Also, there are historians who believe that they were ruled by one ruler, presumably a king, with a treasury and defense force; while others claim that as soon as they settled in the territories of central Europe, they accepted some form of democracy and class differentiation.
Where Did Slavs Come From
The precise proto-Slavic location has been argued by historians, ethnographers, and archaeologists (as everything else for that matter). There have been theories that the Slavs originate from territories in the Near East, or in Russia. However, these theories have been discarded.
The majority of scholars who study the subject agree that the Slavs homeland is somewhere between Central and Eastern Europe, most likely within the heights of the Carpathians Mountains. This is the only territory from where the Slavs could reach Bohemia (and beyond) in the west, Volga River in the east, the Baltic Sea in the north, the Balkan Mountains in the south, and the Dinaric Alps in the southwest.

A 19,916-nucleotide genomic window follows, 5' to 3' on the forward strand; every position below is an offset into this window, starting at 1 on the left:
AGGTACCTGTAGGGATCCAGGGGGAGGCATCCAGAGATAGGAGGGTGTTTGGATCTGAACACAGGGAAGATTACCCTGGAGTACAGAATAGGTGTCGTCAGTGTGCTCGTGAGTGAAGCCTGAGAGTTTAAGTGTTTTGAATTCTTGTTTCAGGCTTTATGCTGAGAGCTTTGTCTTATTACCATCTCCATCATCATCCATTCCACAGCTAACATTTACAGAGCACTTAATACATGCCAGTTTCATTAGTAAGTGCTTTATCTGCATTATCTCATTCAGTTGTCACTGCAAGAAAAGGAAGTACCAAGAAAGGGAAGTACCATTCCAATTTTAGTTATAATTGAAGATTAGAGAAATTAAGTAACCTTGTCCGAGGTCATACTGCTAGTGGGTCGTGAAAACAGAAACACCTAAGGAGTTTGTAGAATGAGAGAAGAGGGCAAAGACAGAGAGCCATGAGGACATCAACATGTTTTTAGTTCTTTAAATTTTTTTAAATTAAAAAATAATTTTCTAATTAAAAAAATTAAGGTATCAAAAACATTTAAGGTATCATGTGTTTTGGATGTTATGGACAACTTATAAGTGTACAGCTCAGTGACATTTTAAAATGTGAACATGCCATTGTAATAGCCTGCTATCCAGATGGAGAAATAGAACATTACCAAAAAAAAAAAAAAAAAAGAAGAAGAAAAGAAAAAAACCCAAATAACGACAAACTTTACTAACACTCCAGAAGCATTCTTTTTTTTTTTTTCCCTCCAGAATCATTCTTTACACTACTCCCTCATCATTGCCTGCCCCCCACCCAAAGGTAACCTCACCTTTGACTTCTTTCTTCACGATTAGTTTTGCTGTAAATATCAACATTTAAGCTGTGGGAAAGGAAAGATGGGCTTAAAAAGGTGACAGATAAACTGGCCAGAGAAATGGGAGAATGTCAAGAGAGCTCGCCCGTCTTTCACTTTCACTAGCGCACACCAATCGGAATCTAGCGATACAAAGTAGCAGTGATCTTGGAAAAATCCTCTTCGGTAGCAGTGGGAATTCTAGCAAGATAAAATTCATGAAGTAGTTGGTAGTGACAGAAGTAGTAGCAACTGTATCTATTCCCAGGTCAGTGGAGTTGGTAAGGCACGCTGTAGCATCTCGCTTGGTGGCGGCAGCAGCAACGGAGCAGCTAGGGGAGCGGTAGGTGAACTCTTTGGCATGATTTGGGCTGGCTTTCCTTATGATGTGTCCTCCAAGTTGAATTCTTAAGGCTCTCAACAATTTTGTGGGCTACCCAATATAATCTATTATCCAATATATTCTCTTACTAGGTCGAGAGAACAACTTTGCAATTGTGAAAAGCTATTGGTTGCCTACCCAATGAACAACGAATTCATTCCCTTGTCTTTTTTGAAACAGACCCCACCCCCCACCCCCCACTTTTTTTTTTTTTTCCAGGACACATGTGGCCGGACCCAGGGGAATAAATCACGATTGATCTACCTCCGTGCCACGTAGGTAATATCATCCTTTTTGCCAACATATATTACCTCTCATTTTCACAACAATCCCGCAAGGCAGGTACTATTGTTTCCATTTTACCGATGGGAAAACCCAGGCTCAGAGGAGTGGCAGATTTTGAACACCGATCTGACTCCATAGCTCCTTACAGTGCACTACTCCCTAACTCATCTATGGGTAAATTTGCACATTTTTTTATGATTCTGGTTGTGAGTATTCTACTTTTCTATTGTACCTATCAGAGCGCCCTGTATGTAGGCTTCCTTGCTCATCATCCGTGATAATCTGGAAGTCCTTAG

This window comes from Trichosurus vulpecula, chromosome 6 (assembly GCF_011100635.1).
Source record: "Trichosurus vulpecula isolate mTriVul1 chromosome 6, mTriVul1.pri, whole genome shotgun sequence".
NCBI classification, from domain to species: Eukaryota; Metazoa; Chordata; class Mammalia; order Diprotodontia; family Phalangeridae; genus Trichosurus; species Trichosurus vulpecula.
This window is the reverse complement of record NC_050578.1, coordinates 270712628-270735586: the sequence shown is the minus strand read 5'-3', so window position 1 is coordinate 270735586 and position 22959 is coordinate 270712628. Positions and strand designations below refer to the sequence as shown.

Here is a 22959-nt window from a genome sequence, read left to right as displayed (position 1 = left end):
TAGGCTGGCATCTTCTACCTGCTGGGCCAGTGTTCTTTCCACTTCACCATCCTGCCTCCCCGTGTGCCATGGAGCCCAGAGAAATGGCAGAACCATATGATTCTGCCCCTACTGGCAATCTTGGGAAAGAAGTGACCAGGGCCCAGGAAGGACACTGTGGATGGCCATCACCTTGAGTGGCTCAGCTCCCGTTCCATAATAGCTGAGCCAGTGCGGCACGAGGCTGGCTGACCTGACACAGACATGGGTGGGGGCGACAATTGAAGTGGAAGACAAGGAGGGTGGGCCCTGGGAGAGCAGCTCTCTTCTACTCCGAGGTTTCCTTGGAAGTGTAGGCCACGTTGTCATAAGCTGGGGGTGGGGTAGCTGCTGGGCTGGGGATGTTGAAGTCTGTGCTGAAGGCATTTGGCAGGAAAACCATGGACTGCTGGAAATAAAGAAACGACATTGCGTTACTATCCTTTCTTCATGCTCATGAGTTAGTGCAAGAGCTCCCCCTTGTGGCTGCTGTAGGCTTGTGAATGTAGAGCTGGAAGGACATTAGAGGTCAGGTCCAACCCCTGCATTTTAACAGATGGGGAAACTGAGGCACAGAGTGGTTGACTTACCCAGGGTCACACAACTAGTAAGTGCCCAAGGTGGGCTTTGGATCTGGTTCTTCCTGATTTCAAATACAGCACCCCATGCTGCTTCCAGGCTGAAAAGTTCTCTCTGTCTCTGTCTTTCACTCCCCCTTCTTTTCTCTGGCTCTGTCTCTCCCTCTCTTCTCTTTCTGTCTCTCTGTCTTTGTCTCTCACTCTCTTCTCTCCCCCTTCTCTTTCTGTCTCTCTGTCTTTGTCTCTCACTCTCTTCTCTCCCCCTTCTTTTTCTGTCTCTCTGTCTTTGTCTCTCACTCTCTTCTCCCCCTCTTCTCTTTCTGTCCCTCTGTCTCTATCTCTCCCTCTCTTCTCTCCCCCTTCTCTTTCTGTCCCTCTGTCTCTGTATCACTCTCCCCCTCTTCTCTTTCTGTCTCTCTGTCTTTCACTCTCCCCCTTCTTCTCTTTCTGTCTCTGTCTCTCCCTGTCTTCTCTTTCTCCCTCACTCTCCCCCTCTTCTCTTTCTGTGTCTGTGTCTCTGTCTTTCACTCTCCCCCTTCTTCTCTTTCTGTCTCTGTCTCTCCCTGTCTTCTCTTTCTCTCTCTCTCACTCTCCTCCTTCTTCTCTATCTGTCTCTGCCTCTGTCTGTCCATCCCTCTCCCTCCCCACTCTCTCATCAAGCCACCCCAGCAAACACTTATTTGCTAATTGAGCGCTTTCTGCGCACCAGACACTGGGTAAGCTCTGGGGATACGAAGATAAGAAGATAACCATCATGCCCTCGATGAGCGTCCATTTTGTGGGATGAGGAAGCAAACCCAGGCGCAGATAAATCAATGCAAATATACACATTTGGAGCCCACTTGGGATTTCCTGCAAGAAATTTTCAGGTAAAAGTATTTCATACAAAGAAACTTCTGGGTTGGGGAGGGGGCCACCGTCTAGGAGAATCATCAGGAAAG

Slavic People and Countries Today
Today, the Slavic peoples live on the territory of Poland, Czech Republic, Slovakia – and are considered West Slavs; Ukraine, Belarus, Russia – East Slavs; Slovenia, Croatia, Bosnia and Herzegovina, Serbia, Montenegro, North Macedonia, and Bulgaria – the South Slavs. All of these are known as Slavic countries, and some refer to the region as the Slavic region.
Naturally, these three groups share numerous similarities but also differences as they have mixed with different tribes and ethnicities throughout the centuries. Hence, their classification as Slavs is based on the Slavic languages and presumed proto-cultural and genetic characteristics.